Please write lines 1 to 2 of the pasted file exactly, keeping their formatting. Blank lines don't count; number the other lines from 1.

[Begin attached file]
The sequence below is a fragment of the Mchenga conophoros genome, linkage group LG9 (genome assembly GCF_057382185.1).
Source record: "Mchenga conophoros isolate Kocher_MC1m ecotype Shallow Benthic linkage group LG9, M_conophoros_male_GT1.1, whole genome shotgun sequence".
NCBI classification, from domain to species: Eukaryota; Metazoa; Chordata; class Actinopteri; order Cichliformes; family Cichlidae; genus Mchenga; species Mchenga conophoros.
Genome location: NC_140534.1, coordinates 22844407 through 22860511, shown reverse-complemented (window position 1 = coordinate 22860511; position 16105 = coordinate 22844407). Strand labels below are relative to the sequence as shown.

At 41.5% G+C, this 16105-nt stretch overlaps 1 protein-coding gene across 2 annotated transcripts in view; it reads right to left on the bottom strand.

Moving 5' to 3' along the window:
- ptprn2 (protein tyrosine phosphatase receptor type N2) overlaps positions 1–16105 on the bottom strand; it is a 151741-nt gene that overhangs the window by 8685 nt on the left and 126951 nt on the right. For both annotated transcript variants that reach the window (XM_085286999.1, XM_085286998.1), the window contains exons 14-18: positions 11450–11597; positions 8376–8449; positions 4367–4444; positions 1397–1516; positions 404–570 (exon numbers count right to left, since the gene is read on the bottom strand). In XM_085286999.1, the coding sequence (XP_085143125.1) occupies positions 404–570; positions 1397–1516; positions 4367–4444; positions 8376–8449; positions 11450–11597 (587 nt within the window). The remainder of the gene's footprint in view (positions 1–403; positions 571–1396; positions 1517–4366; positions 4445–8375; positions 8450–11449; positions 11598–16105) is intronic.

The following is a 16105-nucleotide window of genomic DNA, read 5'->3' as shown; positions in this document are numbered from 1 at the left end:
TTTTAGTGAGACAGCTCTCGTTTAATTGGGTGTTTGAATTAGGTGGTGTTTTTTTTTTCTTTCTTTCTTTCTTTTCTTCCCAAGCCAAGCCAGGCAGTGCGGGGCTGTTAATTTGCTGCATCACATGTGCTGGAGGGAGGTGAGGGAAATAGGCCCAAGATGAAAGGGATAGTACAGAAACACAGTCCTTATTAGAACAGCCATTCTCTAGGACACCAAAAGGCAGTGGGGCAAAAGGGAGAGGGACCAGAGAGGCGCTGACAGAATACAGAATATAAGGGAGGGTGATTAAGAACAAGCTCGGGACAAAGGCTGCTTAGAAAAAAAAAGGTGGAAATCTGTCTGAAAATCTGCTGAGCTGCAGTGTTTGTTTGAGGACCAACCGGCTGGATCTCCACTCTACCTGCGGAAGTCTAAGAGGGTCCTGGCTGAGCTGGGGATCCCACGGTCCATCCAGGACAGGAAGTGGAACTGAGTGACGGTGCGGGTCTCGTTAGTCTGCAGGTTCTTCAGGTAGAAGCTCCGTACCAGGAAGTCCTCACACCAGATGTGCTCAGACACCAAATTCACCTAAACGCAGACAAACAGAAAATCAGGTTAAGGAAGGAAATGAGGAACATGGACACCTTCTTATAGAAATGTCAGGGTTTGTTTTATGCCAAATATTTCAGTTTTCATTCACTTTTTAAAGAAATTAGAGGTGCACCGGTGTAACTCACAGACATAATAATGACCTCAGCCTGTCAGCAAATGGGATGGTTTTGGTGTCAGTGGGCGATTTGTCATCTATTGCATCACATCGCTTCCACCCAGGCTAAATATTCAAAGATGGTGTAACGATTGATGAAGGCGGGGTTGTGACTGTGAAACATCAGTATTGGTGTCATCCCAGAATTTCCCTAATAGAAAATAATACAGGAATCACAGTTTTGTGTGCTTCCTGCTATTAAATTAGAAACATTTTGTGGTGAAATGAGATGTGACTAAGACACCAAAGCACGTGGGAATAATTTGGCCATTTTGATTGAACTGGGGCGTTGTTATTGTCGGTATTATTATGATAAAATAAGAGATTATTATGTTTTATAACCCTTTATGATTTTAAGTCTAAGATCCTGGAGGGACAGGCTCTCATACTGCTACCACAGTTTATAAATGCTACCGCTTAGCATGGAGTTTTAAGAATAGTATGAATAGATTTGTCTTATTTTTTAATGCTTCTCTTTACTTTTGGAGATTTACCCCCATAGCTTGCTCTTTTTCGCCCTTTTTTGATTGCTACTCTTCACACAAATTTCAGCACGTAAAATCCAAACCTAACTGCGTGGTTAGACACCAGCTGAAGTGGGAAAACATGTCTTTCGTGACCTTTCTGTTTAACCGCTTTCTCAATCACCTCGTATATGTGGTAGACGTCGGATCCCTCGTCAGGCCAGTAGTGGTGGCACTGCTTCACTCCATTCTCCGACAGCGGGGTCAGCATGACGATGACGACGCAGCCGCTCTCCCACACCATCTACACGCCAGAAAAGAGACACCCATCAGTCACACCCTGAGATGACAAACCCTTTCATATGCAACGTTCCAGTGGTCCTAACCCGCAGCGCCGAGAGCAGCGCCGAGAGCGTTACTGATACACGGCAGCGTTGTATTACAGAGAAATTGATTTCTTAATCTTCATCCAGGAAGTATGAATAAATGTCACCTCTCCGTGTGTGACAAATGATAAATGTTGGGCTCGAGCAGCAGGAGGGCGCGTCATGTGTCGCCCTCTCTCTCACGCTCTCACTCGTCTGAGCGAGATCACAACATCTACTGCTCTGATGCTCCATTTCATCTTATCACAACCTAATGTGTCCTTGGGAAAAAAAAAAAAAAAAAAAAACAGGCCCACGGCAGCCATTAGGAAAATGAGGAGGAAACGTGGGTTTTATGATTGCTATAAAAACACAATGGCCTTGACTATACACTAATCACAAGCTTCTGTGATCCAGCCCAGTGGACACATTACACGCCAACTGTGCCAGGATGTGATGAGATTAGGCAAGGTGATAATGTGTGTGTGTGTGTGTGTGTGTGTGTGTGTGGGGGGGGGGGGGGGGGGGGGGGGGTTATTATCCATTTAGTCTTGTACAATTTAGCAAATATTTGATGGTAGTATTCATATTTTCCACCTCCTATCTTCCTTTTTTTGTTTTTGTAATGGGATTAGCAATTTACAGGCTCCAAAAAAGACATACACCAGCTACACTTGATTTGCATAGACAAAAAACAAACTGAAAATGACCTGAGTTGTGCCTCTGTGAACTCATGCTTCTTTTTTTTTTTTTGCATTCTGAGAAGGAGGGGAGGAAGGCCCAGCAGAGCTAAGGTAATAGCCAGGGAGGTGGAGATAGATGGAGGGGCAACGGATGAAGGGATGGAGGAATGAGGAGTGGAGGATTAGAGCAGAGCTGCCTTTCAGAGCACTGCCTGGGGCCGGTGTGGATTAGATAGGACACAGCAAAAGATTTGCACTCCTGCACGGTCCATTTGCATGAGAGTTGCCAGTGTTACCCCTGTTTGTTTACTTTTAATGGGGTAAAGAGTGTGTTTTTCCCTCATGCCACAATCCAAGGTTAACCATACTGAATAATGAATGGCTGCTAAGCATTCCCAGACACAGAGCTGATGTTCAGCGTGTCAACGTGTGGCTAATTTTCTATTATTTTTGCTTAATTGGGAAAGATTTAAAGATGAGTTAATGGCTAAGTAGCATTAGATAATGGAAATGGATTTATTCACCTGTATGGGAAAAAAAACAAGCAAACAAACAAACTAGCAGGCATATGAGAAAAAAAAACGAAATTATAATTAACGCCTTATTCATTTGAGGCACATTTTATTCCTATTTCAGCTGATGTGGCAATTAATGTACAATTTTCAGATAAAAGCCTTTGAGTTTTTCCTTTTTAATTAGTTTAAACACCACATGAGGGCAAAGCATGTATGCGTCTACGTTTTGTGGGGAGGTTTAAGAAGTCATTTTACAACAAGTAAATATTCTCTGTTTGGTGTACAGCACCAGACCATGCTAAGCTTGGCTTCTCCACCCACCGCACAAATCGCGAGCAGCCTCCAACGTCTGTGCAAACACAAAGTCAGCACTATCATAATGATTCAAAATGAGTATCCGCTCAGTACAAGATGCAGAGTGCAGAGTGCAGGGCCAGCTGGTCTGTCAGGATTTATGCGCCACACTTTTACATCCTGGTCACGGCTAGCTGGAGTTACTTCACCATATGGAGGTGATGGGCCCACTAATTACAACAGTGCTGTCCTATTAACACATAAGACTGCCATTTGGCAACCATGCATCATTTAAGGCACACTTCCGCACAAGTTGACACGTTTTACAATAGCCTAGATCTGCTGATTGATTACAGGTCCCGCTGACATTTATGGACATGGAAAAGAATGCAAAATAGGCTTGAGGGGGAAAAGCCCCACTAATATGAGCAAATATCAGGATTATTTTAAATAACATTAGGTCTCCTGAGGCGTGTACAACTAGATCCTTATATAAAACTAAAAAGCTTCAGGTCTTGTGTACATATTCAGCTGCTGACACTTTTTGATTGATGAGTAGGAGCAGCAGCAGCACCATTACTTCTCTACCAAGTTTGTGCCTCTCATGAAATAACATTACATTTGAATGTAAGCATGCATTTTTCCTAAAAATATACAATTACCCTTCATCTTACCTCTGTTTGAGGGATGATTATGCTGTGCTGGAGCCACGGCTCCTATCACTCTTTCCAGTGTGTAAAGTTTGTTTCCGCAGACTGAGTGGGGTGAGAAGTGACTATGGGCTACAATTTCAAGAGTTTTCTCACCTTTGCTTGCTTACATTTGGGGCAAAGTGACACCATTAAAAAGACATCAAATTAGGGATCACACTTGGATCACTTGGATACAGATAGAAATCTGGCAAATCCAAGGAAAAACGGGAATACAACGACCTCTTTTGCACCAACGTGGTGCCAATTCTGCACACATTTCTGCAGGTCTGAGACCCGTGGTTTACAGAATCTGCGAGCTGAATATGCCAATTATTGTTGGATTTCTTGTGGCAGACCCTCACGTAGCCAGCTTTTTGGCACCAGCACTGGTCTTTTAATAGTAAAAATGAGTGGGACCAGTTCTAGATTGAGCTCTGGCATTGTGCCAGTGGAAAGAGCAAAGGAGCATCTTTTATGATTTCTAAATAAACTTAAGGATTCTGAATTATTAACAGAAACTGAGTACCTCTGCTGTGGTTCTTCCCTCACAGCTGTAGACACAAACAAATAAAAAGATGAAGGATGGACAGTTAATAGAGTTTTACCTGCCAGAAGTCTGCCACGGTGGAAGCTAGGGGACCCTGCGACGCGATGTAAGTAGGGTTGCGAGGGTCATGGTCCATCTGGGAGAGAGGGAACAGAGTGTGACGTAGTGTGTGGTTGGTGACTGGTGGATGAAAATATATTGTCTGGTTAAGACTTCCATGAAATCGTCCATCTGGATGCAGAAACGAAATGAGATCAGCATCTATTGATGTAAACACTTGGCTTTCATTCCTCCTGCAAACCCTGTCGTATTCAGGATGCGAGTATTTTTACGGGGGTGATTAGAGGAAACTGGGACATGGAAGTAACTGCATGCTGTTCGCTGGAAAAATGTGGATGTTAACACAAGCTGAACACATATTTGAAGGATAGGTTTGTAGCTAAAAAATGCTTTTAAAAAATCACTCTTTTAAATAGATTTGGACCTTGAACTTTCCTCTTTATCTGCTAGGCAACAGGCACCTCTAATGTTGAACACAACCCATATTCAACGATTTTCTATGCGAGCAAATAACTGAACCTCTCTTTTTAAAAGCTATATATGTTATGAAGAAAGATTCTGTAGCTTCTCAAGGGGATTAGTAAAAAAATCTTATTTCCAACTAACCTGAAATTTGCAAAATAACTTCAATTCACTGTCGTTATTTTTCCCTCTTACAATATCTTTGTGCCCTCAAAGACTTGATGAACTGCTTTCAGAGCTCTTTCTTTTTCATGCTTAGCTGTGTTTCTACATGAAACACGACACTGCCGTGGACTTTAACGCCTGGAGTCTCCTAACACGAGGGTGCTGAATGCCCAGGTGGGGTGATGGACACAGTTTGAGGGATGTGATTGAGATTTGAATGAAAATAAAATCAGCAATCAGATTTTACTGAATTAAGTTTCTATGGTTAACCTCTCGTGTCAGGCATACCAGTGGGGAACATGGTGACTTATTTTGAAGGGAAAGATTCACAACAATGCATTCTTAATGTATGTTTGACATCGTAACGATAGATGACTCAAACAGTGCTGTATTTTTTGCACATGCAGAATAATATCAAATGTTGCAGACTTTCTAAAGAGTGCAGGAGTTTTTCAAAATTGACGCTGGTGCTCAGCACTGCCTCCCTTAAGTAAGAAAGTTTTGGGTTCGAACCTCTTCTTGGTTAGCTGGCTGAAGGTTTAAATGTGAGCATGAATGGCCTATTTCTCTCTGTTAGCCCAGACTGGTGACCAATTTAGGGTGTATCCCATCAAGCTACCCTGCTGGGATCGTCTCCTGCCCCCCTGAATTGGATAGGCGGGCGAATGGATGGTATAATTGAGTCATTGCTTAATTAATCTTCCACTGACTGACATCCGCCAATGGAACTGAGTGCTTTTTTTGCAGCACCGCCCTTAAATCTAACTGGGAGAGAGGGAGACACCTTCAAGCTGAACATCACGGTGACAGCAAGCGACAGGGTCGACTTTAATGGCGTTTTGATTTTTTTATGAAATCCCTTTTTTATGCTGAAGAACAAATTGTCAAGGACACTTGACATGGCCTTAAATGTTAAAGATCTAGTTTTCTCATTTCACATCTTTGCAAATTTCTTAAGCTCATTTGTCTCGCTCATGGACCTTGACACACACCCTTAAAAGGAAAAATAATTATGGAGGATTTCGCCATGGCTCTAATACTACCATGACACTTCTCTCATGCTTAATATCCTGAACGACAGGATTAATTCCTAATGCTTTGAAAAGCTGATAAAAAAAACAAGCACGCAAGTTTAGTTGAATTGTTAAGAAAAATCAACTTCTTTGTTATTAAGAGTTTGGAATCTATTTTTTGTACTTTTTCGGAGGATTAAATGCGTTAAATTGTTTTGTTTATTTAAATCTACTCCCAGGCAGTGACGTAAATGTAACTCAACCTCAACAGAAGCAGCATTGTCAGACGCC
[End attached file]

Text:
The sequence below is a fragment of the Mchenga conophoros genome, linkage group LG9 (genome assembly GCF_057382185.1).
Source record: "Mchenga conophoros isolate Kocher_MC1m ecotype Shallow Benthic linkage group LG9, M_conophoros_male_GT1.1, whole genome shotgun sequence".